The standard k-e model is known to yield unsatisfactory predictions when applied to flow around bluff bodies as encountered for example in wind-engineering applications. The model fails to reproduce well the surface pressure distribution around a body because of the tendency to overestimate turbulent production in the impingement region on the frontal area of the body.

The result is that excessive turbulence levels are convected around the body, thereby reducing the extent of separation. This deficiency arises from the failing of the eddy-viscosity concept to represent adequately the strong irrotational straining that appears in impingement and reattachment regions.

Two variants of the k-e model have gained popularity in building aerodynamics for the improved prediction of impinging flow fields, namely:

- the Kato-Launder [1993] model (hereafter referred to as KL), and
- the so-called MMK model of Murakami, Mochida and Kondo (see Tsuchiya et al [1997]).

- The
**KL k-e model**differs from the standard model only in that the volumetric production rate of turbulence energy is calculated from the ad-hoc replacement:P

_{k}= n_{t}S W (2.1)rather than

P

_{k}= n_{t}S^{2}(2.2)where S and W are, respectively, strain and vorticity parameters defined by

S

^{2 }= (U_{i,j}+ U_{j,i})^{2 }/2 (2.3)W

^{2 }= (U_{i,j}- U_{j,i})^{2 }/2 (2.4)The excessive k levels in impingement regions are produced by S. Now, in simple shear flows the modification has little effect because W and S are essentially equal, whereas in stagnation regions W is nearly zero so that turbulence production is much reduced by the modification.

- The
**MMK k-e model**differs from the standard model in that the eddy viscosity n_{t}is computed fromn

_{t}= F_{W}C_{m}C_{d}k^{2}/e (2.5)where the multiplier F

_{W}is calculated fromF

_{W}= min (1.0, W/S ) (2.6)so that the standard model is recovered whenever W/S > 1.

The **KL modification** is selected by **TURMOD(KEKL)**, and
the **MMK model **by **TURMOD(KEMMK)**.

These commands are equivalent to TURMOD(KEMODL) plus the following PIL commands:

STORE(FOMG);FIINIT(FOMG)=1.0 IF(STORE(U1)) THEN IF(NY.GT.1) STORE(DUDY) IF(NZ.GT.1) STORE(DUDZ) ENDIF IF(STORE(V1)) THEN IF(NX.GT.1) STORE(DVDX) IF(NZ.GT.1) STORE(DVDZ) ENDIF IF(STORE(W1)) THEN IF(NX.GT.1) STORE(DWDX) IF(NY.GT.1) STORE(DWDY) ENDIF

with IENUTA=12 for the MMK model, and IENUTA=13 for the KL model.

The FORTRAN coding sequences for the computation of F_{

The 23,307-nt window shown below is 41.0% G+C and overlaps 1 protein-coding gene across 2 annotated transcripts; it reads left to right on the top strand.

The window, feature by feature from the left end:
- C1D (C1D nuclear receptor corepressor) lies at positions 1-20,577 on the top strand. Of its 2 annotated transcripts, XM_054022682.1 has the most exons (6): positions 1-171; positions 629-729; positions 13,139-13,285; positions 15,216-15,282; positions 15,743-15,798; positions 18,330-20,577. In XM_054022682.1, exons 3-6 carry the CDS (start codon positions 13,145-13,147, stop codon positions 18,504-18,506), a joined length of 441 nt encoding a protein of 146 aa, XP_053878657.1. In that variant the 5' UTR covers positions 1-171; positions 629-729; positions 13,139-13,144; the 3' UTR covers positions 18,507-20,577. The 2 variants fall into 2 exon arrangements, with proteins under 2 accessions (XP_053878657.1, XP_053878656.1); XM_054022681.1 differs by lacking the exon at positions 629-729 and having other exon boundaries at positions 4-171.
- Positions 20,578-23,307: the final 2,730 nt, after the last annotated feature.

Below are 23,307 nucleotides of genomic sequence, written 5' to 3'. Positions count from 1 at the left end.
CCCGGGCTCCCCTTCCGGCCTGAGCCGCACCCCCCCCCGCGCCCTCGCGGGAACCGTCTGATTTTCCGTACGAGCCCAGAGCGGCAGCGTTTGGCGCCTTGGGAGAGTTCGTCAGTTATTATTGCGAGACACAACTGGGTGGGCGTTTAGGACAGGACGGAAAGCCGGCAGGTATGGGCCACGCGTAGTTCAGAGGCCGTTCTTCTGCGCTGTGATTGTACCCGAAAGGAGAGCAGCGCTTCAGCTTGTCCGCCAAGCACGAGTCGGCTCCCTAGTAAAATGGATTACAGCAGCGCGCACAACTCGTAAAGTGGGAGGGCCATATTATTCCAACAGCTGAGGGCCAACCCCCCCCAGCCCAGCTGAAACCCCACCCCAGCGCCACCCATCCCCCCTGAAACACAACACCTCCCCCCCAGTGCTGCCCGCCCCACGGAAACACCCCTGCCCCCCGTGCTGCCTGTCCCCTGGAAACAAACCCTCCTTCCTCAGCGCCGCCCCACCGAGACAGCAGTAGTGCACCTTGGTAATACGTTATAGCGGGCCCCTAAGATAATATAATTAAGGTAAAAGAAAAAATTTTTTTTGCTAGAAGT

W}
may be found in subroutine GXOMEG.

The field values of F_{W}
are written to the PHI and RESULT file as FOMG.

The Q1 input files T307 and T308 demonstrate the use of these models, and they may be found in the advanced-turbulence-model input-file libraries.

Scientific publications describing the models and their application can be found in the following references:

G.Bosch and W.Rodi, 'Simulation of vortex shedding past a square cylinder with different turbulence mdoels', Int. J. Num.Methods in Fluids, Vol.28, 601-616, (1998).

M.Kato and B.E.Launder, 'The modelling of turbulent flow around stationary and vibrating square cylinders', 9th Symposium on Turbulent Shear Flows, Kyoto, Japan, (1993).

D.Lakehal and W.Rodi, 'Calculation of flow past a surface-mounted cube with two-layer turbulence models', J.Wind Engineeering & Industrial Aerodynamics, 67 & 68, 65-78, (1997).

S.Murakami, 'Current status and future trends in computational wind engineering', J.Wind Engineeering & Industrial Aerodynamics, 67 & 68, 3-34, (1997).

M.Tsuchiya, S.Murakami, A.Mochida, K.Kondo & Y.Ishida, 'Development of a new k-e model for flow and pressure fields around bluff body', J.Wind Engineeering & Industrial Aerodynamics, 67 & 68, 169-182, (1997).

T.Tamura, H.Kawai, S.Kawamoto, K.Nozawa, S.Sakamoto & T.Ohkuma, 'Numerical predictions of wind loading on buildings and structures', J.Wind Engineeering & Industrial Aerodynamics, 67 & 68, 671-685, (1997).

N.G.Wright & G.J.Easton, 'Comparison of several computational turbulence models with full-scale measurements of flow around a building', Wind & Structures, Vol.2, No.4, 305-323, (1999).

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